One of the top figures at the David Suzuki Foundation is giving the District of Squamish’s environmental efforts a thumbs-up.
Ian Bruce, the chief operating officer of the foundation, said that compared with smaller communities of similar characteristics, the town is doing well when it comes to climate-conscious efforts.
“It’s hard to compare cities small and large to each other,” said Bruce.
“What I can tell you is that I’ve worked with many cities and provinces putting in climate change plans for over the last decade, and I can say that Squamish is really helping lead the way for communities that aren’t necessarily large urban cities.”
Bruce was part of the District’s climate leadership team and was an advisor — but not an author — to the municipality’s climate action plan.
The plan was approved by council last month and gives the community a blueprint to reduce its carbon emissions in line with the goals set out by the United Nations’ Intergovernmental Panel on Climate Change, or IPCC.
That means the intended targets are a decrease in greenhouse gas emissions by approximately 45% from 2010 levels by 2030 and net-zero by 2050.
However, the municipality’s plan does acknowledge it falls short of the mark. If its measures are implemented, the town will still fall 6,200 tonnes shy of its 2030 goal. This is a 7% shortfall from the reduction target of 45% by 2030.
The plan also acknowledges that it does not come close to achieving the 2050 target. It also notes that there are several factors that are out of its scope, such as big industrial emissions and embodied carbon, which refers to all the carbon emissions that go into producing a product, including emissions from things like transportation.
However, Bruce said the plan helps the municipality work on areas where it has control.
“I think what this plan does is...it takes very strong action where the city has authority and agency over these solutions and you know, for example, emissions coming from the landfill or from waste...being collected in the community as well as transportation,” he said.
Transportation, waste management and greener buildings were some highlights of the plan, Bruce said.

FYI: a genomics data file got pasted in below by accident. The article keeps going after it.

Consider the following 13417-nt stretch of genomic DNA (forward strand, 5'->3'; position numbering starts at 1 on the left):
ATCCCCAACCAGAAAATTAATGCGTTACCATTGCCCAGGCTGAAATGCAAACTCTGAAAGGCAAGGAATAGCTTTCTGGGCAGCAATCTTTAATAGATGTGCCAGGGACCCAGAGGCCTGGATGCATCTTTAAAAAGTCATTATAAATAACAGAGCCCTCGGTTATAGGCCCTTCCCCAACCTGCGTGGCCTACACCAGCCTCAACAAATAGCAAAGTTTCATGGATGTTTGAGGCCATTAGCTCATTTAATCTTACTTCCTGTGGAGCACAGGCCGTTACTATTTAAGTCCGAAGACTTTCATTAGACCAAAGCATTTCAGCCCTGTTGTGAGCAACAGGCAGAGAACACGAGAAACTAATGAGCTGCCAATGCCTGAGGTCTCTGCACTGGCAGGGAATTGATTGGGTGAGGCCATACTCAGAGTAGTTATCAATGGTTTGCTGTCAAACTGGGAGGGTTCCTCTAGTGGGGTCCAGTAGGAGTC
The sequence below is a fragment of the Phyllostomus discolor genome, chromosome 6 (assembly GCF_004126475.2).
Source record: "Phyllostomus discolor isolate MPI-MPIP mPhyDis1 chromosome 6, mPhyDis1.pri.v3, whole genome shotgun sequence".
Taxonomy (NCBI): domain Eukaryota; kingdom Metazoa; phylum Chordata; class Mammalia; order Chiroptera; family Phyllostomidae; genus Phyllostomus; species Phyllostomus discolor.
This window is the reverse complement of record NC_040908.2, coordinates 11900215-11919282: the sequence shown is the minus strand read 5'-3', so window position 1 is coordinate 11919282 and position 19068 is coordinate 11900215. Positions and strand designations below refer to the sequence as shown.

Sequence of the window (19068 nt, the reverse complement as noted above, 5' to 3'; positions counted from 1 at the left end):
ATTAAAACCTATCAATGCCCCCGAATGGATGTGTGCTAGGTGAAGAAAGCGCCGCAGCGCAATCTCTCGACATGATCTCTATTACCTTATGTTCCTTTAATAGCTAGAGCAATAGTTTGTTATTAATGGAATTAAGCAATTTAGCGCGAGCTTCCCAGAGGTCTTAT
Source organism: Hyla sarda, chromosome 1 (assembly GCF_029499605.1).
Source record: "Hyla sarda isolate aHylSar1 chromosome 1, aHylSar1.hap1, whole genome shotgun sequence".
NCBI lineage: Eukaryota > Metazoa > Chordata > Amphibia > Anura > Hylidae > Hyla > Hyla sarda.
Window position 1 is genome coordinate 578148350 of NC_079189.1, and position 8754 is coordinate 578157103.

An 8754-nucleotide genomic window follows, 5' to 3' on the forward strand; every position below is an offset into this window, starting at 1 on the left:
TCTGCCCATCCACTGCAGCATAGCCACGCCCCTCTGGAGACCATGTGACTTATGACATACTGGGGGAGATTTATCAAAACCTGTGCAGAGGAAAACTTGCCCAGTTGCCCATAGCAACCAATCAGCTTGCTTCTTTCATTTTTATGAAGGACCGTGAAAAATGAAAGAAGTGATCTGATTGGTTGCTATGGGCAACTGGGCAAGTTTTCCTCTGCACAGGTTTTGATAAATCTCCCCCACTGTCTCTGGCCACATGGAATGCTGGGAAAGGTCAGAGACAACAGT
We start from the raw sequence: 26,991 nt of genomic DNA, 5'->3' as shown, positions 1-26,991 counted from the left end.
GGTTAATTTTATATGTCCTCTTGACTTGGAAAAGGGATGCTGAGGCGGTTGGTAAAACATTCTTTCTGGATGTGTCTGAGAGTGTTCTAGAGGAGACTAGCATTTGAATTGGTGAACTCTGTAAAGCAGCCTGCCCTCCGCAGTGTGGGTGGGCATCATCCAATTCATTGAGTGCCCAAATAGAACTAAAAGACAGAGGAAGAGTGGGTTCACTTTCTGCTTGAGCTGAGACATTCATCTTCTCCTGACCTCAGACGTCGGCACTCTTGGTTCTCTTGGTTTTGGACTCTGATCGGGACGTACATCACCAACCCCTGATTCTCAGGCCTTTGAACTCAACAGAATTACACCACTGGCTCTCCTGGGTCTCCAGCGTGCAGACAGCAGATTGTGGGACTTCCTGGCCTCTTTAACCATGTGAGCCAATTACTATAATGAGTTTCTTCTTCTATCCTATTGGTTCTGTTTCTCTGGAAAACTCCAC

The first aspect focuses on the creation of more active transportation, like cycling and walking trails, as well as the encouragement of electric vehicles by implementing things such as the creation of more charging stations.
So far, to accomplish that goal the District has implemented car-sharing; created the safe routes to school program, which helps students walk and bike to class; and is aiming to increase the frequency of public transit to 15 minutes or less within the core transit network.
The second aspect Bruce mentioned focuses on reducing the amount of waste coming into the landfill. It also focuses on separating organics from garbage.
Putting incentives on greener, more energy-efficient buildings was also a key element, he said.
These are some examples of the ‘big moves’ encapsulated in the plan.
Listed altogether, these are: reducing waste, reducing use of cars, using zero or low-carbon vehicles, decarbonizing existing buildings, building better buildings, and supporting continued emissions reductions.
Mayor Karen Elliott told The Chief in March that the municipality has taken significant action on sustainability and climate change, including declaring a climate emergency on July 2, 2019. The District of Squamish has maintained carbon neutrality in its operations since 2018, she said.
“Climate is now at the forefront of every decision made at the District, and policies have been identified through the Squamish 2040 Official Community Plan to aggressively pursue climate change adaptation and mitigation,” she said. “In addition to developing the Community Climate Action Plan and Big Moves within, the District will continue to develop policy and demonstrate leadership that directs meaningful action and ensure climate change remains at the core of all future reports and operations.”
Before the onset of the COVID-19, the District had budgeted $2.4 million for climate mitigation projects and $8 million for climate adaptation special operating projects this year, she said.
However, the municipality has since had to make changes to its budget, as it is expecting less money from property taxes as a result of the pandemic.
“We need to act together, it’s similar to whether we’re addressing climate change or the current COVID pandemic, we need to take collective action,” said Bruce. “Every climate change plan recognizes that we need to act as a community, as a province, and as a country as we tackle challenges like the climate crisis.”
~With files from Jennifer Thuncher